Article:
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Regular-article-logo Sunday, 21 April 2024

The luminous lantern flower glows again in Assam

It was categorised as 'regionally extinct' as it was not located in its site of occurrence

Roopak Goswami Guwahati Published 29.01.20, 06:36 PM
Luminous lantern flower.

Luminous lantern flower. Picture courtesy: Debolina Dey

A lantern is shining in Assam after 145 years.

Researchers from the botany department of Gauhati University have spotted Ceropegia lucida wall, commonly known as the luminous lantern flower, in Golaghat district of Upper Assam.

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It was first found by R.L. Keenan, an employee of the Royal Botanic Garden, in June 1874, in Cachar after which it was neither collected nor reported from anywhere within the state. It was categorised as “regionally extinct” as it was not located in its site of occurrence.

Debolina Dey, a researcher in the department of botany, Gauhati University, said the luminous lantern flower appears to be a bright and illuminated lantern in the dark. The other researchers are Manash Baruah (research scholar), Nilakshee Devi (head of the department, department of botany) and Jitendra Nath Borah, the executive president of the All Sanchi Growers Association of Assam.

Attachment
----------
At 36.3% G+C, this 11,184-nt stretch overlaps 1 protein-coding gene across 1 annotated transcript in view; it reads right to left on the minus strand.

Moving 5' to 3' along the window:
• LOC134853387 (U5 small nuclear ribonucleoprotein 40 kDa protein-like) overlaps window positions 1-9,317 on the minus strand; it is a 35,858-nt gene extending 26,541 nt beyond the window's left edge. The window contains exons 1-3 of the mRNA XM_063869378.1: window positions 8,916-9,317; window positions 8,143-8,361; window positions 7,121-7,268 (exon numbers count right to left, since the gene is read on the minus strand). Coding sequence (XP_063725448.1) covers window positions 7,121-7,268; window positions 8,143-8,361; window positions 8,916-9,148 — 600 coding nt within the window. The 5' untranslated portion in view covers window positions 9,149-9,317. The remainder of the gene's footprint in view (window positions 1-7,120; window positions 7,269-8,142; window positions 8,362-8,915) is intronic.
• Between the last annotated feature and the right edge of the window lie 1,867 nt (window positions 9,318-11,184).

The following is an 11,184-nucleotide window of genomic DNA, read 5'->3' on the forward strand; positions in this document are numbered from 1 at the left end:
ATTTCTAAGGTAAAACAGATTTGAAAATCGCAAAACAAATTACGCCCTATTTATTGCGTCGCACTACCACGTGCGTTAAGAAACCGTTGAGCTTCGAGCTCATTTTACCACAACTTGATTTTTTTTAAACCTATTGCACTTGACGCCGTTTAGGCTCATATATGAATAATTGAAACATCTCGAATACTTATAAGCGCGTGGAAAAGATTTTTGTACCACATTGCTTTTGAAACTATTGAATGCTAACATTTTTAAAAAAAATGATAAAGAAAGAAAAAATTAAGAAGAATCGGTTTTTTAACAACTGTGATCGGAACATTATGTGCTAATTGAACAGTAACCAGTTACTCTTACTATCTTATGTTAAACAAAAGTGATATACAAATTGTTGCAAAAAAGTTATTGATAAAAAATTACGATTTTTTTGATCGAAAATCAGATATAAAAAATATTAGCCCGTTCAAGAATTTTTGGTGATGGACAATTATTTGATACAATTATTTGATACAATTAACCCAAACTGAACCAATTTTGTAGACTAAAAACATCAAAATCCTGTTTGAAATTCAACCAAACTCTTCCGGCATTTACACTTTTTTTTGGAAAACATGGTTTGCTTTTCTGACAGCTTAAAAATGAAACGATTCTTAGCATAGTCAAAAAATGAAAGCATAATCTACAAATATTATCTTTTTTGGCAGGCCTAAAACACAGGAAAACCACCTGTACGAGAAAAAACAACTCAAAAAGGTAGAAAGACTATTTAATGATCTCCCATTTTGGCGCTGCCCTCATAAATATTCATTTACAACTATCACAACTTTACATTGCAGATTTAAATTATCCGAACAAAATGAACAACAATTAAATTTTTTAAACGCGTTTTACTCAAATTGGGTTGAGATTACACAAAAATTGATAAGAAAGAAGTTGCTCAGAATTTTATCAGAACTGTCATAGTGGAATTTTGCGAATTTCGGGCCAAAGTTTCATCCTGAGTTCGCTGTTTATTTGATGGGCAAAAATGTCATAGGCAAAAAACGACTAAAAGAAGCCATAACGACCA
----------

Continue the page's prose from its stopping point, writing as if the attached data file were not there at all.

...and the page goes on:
The team has reported the sighting in the current issue of Journal of Threatened Taxa. The flower was found during a recent survey in Golaghat district from August to October 2018, when the researchers came across many interesting plant specimens. On consultation with the existing literature and herbarium specimens, it was found to be the Ceropegia lucida wall.

The plant was twining around an abandoned streamside land mass in the district. The twiner grew in close association with bamboo, ferns and other climbers. Only five to six flowers were observed growing in a single population.

“Of 61 taxa reported from India, only a handful, nine taxa to be precise, are found in the Northeast. This can be considered a celebrity plant genus among taxonomists throughout the globe because of its beautiful flowers, rarity in occurrence and mysterious fly-induced pollination systems,” she said.

“Literature says that the flask-shaped flowers belonging to the genus Ceropegia evolve in such a way that small Diptera flies (mainly females) gets lured by the critical structure of the flower. They therefore get trapped inside and cause pollination. Such biological interaction between plants and insects can be a great scope of research for the upcoming ecology and environmental research workers,” she said.

The leaves are bright green and the flowers are 1.2cm to 3.2cm long, greenish or yellowish-white with purple spots. It flowers from September to November and is found in Namdapha National Park in Arunachal Pradesh, Cachar and Golaghat in Assam, Khasi Hills in Meghalaya, Sikkim, Bangladesh, Myanmar, Thailand, Malaysia, and China.

“The flower is mostly found in the Western Ghats where extensive work has been done. In the Northeast’s hotspots, I believe more taxa should be present in the wild that calls for thorough research work by young workers/taxonomists of the state,” she added.

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